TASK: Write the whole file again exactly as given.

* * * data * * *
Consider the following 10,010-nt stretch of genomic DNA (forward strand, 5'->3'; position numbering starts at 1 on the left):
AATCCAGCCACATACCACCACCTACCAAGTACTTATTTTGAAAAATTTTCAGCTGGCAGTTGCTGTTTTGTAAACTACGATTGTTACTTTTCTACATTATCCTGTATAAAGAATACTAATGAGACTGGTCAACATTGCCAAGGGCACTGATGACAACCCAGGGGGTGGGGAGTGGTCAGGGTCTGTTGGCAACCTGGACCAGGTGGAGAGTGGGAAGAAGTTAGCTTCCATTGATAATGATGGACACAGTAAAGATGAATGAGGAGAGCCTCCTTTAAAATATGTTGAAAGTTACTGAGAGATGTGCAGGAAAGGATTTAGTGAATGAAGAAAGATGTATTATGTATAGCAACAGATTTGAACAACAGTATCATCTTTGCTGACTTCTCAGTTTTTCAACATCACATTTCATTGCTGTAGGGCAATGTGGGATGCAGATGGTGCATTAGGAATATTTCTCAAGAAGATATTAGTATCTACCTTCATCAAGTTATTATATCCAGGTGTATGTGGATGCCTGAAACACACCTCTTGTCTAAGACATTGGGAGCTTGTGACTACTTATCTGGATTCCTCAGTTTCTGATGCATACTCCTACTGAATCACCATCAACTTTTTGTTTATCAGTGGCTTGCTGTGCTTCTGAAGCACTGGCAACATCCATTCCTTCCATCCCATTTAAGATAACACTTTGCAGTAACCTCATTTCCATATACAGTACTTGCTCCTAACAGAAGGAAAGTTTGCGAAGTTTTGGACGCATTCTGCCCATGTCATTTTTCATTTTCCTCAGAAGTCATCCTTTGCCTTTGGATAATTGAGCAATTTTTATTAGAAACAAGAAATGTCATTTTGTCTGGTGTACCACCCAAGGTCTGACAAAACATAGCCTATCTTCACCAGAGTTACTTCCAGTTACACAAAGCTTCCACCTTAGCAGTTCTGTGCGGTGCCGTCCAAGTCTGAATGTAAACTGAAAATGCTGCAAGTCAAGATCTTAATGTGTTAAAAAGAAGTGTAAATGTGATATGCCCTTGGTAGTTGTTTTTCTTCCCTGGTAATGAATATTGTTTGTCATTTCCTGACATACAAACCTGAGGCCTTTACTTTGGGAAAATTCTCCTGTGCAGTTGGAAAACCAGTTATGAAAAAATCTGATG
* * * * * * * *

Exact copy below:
Consider the following 10,010-nt stretch of genomic DNA (forward strand, 5'->3'; position numbering starts at 1 on the left):
AATCCAGCCACATACCACCACCTACCAAGTACTTATTTTGAAAAATTTTCAGCTGGCAGTTGCTGTTTTGTAAACTACGATTGTTACTTTTCTACATTATCCTGTATAAAGAATACTAATGAGACTGGTCAACATTGCCAAGGGCACTGATGACAACCCAGGGGGTGGGGAGTGGTCAGGGTCTGTTGGCAACCTGGACCAGGTGGAGAGTGGGAAGAAGTTAGCTTCCATTGATAATGATGGACACAGTAAAGATGAATGAGGAGAGCCTCCTTTAAAATATGTTGAAAGTTACTGAGAGATGTGCAGGAAAGGATTTAGTGAATGAAGAAAGATGTATTATGTATAGCAACAGATTTGAACAACAGTATCATCTTTGCTGACTTCTCAGTTTTTCAACATCACATTTCATTGCTGTAGGGCAATGTGGGATGCAGATGGTGCATTAGGAATATTTCTCAAGAAGATATTAGTATCTACCTTCATCAAGTTATTATATCCAGGTGTATGTGGATGCCTGAAACACACCTCTTGTCTAAGACATTGGGAGCTTGTGACTACTTATCTGGATTCCTCAGTTTCTGATGCATACTCCTACTGAATCACCATCAACTTTTTGTTTATCAGTGGCTTGCTGTGCTTCTGAAGCACTGGCAACATCCATTCCTTCCATCCCATTTAAGATAACACTTTGCAGTAACCTCATTTCCATATACAGTACTTGCTCCTAACAGAAGGAAAGTTTGCGAAGTTTTGGACGCATTCTGCCCATGTCATTTTTCATTTTCCTCAGAAGTCATCCTTTGCCTTTGGATAATTGAGCAATTTTTATTAGAAACAAGAAATGTCATTTTGTCTGGTGTACCACCCAAGGTCTGACAAAACATAGCCTATCTTCACCAGAGTTACTTCCAGTTACACAAAGCTTCCACCTTAGCAGTTCTGTGCGGTGCCGTCCAAGTCTGAATGTAAACTGAAAATGCTGCAAGTCAAGATCTTAATGTGTTAAAAAGAAGTGTAAATGTGATATGCCCTTGGTAGTTGTTTTTCTTCCCTGGTAATGAATATTGTTTGTCATTTCCTGACATACAAACCTGAGGCCTTTACTTTGGGAAAATTCTCCTGTGCAGTTGGAAAACCAGTTATGAAAAAATCTGATG